Can’t wait for the $179 guy to charge $600 so I can too. After all, once everyone is licensed they are all equal in the eyes of the buying public right?

Hi Michael,

I’m afraid I don’t agree with you.

When the word is “grandfathering” it’s like calling the estate tax the “death tax”. It carries the connotation of some staggering old fart who can’t get out of his own way. Instead consider that what you’re really talking about is a way for legally operating businesses to continue to operate.

What I think is appropriate is that these legally operating businesses should have forward-looking requirements imposed upon them. Such as taking a national certification examination or other things that they can do moving forward to stay in business. What I absolutely oppose is imposing some “ex post facto” requirement. (For those not up when they are legalese that is a requirement that would have been done some time in the past to qualify for your license now in the future). I might also add that it is a requirement that is not generally viewed favorably by the courts. Unless there is an overwhelming public need it doesn’t seem particularly fair to tell someone they had the will done something in the past (like performing a certain number of inspections) to qualify for a license in the future.

If you want something that is truly in the interests of the consumer you impose forward-looking requirements on the home inspectors, decent continuing education requirements so that all licensed home inspectors must improve their knowledge and finally you constitute a board that will actively work to discipline home inspectors who fail to meet the published standards or to perform their inspections in accordance with the state-mandated standards of practice.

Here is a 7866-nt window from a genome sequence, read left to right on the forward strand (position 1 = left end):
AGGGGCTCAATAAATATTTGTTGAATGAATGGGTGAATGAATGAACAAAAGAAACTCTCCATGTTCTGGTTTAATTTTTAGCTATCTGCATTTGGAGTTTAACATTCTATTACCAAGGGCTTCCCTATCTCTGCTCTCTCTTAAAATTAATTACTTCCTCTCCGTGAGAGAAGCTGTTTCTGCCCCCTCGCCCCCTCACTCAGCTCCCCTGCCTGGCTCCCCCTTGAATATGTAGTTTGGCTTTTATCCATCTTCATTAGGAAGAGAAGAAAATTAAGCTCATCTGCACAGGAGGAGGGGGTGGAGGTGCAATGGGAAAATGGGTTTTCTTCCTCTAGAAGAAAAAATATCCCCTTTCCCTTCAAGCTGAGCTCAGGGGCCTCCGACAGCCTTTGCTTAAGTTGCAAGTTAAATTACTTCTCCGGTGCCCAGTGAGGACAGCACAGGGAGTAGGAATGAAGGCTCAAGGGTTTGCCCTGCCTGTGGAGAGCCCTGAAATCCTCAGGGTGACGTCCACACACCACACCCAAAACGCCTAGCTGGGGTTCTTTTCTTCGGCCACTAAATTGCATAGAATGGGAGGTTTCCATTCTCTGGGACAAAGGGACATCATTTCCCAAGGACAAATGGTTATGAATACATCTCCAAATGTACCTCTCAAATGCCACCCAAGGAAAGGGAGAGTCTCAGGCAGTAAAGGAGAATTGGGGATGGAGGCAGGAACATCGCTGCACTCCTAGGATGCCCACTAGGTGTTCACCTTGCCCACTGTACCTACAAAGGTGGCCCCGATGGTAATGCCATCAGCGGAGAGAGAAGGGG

That approach means you don’t have to hand a license to anyone. You could require all home inspectors to pass a particular test or group of tests as part of proving that they have the minimum knowledge necessary for a license.

I have absolutely no problem in saying clearly that I will oppose any legislation that causes any legally operating Home Inspection business to be put out of business because of a backward looking licensing standard. Legislation like that has only one purpose (I call it the ASHI purpose) which is to “thin the herd” of competition.

Neither do I.

My position, though, is that the entire bill should be defeated.

To “grandfather” a particular group of inspectors is an unacceptable alternative to a bill so designed. Any restrictive measures that would keep others out of the profession should also eliminate those in the profession, if the reason is to “raise the bar”.

That is to say that if an inspector without “A” is not worthy of becoming licensed under a new bill, then it must also stand that an existing inspector without “A” should shut his doors and stop inflicting himself upon the public, as well. To say otherwise is equivalent to saying that “A” is unnecessary.

How is this grandfathering in any sense?
You have inadvertantly pointed out exactly the problem with new laws, it picks the winners and loosers.

I very confused. Please explain.

How about no regulation at all?

Again, how is this grandfathering?

Sir, you appear inconsistent.

AS does ALL HI regulation!

The simple fact that ones business began before another or ‘X’ date should have no bearing on the competence of the business in question. The only thing that should matter is if the business can meet the criteria the government sets as the base minimum acceptable standard, those who can should be licensed, those who can’t must do whatever is required just like any other business who is seeking a license.